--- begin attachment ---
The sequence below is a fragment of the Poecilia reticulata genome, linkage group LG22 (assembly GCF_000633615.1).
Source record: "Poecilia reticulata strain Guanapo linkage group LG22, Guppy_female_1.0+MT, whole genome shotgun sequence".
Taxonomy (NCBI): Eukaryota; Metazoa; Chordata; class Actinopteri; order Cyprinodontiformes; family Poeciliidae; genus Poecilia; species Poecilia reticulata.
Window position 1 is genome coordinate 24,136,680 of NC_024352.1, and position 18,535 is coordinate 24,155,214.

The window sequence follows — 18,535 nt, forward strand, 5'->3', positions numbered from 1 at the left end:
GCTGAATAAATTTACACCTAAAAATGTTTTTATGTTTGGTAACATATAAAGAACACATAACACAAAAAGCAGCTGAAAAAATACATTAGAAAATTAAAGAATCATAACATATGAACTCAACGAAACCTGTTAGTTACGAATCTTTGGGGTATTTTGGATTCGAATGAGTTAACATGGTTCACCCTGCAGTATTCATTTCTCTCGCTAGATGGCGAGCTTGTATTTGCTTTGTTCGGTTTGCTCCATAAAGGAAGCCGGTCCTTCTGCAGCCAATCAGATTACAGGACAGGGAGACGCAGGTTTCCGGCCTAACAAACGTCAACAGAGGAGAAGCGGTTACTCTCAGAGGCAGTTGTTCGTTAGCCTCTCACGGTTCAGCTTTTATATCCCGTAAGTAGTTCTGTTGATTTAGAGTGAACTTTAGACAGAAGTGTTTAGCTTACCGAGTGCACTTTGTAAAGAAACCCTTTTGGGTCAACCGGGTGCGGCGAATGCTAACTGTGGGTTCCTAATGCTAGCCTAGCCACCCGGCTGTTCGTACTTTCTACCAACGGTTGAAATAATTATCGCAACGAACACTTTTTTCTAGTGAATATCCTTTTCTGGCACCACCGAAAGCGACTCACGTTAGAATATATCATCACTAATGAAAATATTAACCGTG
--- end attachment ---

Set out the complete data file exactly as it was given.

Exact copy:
The sequence below is a fragment of the Poecilia reticulata genome, linkage group LG22 (assembly GCF_000633615.1).
Source record: "Poecilia reticulata strain Guanapo linkage group LG22, Guppy_female_1.0+MT, whole genome shotgun sequence".
Taxonomy (NCBI): Eukaryota; Metazoa; Chordata; class Actinopteri; order Cyprinodontiformes; family Poeciliidae; genus Poecilia; species Poecilia reticulata.
Window position 1 is genome coordinate 24,136,680 of NC_024352.1, and position 18,535 is coordinate 24,155,214.

The window sequence follows — 18,535 nt, forward strand, 5'->3', positions numbered from 1 at the left end:
GCTGAATAAATTTACACCTAAAAATGTTTTTATGTTTGGTAACATATAAAGAACACATAACACAAAAAGCAGCTGAAAAAATACATTAGAAAATTAAAGAATCATAACATATGAACTCAACGAAACCTGTTAGTTACGAATCTTTGGGGTATTTTGGATTCGAATGAGTTAACATGGTTCACCCTGCAGTATTCATTTCTCTCGCTAGATGGCGAGCTTGTATTTGCTTTGTTCGGTTTGCTCCATAAAGGAAGCCGGTCCTTCTGCAGCCAATCAGATTACAGGACAGGGAGACGCAGGTTTCCGGCCTAACAAACGTCAACAGAGGAGAAGCGGTTACTCTCAGAGGCAGTTGTTCGTTAGCCTCTCACGGTTCAGCTTTTATATCCCGTAAGTAGTTCTGTTGATTTAGAGTGAACTTTAGACAGAAGTGTTTAGCTTACCGAGTGCACTTTGTAAAGAAACCCTTTTGGGTCAACCGGGTGCGGCGAATGCTAACTGTGGGTTCCTAATGCTAGCCTAGCCACCCGGCTGTTCGTACTTTCTACCAACGGTTGAAATAATTATCGCAACGAACACTTTTTTCTAGTGAATATCCTTTTCTGGCACCACCGAAAGCGACTCACGTTAGAATATATCATCACTAATGAAAATATTAACCGTG